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Art Experimental: Ruttmann vs. Milant
September 9, 2007 10:11 AM   Subscribe

Ruttmann vs. Milant
Alexis Milant has composed scores for three experimental animations realised by Walter Ruttmann. The pleasure in watching and [listening to] this come from the reactivity in the same temporality between sound and picture.

Walter Ruttmann is perhaps best known for his silent documentary Berlin: Symphony of a Great City* (1927) and for his carefully orchestrated abstract animations. (Ubuweb has Opus I-4 in one.)

Alexis Milant has impressed us before with his excellent art is a game and game an art, aka awesum fingerboarding video! Turns out the impressive sound design of that video is his specialty.

Finally, here are some one-off videos of interest:
posted by carsonb (8 comments total) 3 users marked this as a favorite

 
Got some minor dyslexia going on in one of the link titles, oops! (Youbut!)
posted by carsonb at 10:16 AM on September 9, 2007


Thanks for the post, carsonb, I had not heard of Walter Ruttmann or Alexis Milant so this post was an education:

If Walter Ruttman had not been killed while making a newsreel on the frontlines of World War II, the history of film might have turned out differently. He made breathtakingly beautiful movies -- both animated and shot --that radically departed from the traditional narratives of contemporaries like Charlie Chaplin and Max Fleischer. Maybe you’ve seen "Berlin: Symphony of a Great City" (1927)? If not, think Godfrey Reggio's 1982 epic "Koyaanisqatsi," but made 60 years earlier.

Ruttman's roots lay in architecture and painting; the geometric animations of his very early filmmaking days have the collagist angularity of Constructivist posters. The short, “Lichtspiel Opus 1” (1921), was one of the first films to treat animation as high art. Ruttman might well be the grandfather of "Claymation."
(source)

As for Milant, there's a quirky character. His finger-boarding flick is so artfully done.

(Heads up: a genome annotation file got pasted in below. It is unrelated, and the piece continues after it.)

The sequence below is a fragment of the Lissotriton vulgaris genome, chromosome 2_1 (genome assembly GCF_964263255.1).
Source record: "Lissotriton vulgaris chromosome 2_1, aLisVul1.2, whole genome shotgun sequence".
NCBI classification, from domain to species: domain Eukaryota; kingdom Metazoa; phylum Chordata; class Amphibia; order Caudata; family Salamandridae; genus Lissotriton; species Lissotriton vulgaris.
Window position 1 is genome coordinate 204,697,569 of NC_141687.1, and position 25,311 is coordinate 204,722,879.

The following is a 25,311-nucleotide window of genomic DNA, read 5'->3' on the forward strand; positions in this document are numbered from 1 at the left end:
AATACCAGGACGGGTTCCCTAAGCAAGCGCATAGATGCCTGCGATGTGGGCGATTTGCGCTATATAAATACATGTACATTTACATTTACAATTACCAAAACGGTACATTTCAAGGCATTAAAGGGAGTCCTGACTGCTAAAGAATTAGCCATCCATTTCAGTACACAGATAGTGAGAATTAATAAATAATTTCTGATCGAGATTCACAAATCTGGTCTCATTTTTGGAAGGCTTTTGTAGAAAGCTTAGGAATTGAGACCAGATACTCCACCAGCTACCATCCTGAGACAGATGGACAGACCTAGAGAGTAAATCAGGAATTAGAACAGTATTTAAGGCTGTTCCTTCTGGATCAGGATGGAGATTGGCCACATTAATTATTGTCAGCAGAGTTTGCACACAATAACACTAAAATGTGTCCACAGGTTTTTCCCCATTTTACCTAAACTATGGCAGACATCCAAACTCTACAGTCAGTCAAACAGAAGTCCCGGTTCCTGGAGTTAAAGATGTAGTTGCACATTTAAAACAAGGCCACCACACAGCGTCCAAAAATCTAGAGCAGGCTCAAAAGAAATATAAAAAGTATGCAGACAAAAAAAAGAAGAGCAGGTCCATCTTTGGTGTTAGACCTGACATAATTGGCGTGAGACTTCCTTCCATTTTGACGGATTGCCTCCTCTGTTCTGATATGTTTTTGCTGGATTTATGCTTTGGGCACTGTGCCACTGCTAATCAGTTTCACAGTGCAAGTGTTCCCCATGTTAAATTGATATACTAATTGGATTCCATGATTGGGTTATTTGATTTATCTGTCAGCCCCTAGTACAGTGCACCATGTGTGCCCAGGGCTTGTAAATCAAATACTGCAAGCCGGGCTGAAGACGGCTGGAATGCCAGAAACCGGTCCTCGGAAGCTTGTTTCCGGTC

posted by madamjujujive at 1:16 PM on September 9, 2007


Thx carson. Nice companion piece to Liquid Liquid's "Cavern" (re:).
posted by progosk at 3:20 PM on September 9, 2007


Oh, and: more scores for Ruttman:
- Max Butting, original score (Opus I)
- John Zorn "Possession" (Opus II-IV)
- KIZ "Huhrensohn" (Opus I-IV) actually, this last one just sucks
posted by progosk at 3:35 PM on September 9, 2007


I was not familiar with him either--I never realized that the Toccata & Fugue animation in Fantasia is totally ripped off from his stuff...or was it a tribute? Anybody know?
posted by SixteenTons at 7:24 PM on September 9, 2007


There is always the critic.
posted by pointilist at 11:16 PM on September 9, 2007


madamjujujive: It's only too bad that there's not more (in English) about Ruttmann online. This is the part of the internet where I butt my head up against the wall and wish I could afford courses on film. Thanks for those paras, and the link.

progosk: So many things came together for me when I watched that Cavern link. Thank you. I was intrigued by the John Zorn mashup, too, though it felt lacking somehow.

SixteenTons: Which part of Fantasia again? I just watched a bit labeled with Toccata & Fugue, but it was set to the main theme from Lonesome Dove and I became rather distracted.

pointilist: I can't get your link to work.
posted by carsonb at 8:17 AM on September 10, 2007


The Toccata&Fugue segment in Fantasia was based on original designs by Oskar Fischinger, the Ruttman contemporary I mentioned upthread. He was unhappy with the end result, and went uncredited for his contribution.
posted by progosk at 2:24 PM on September 10, 2007


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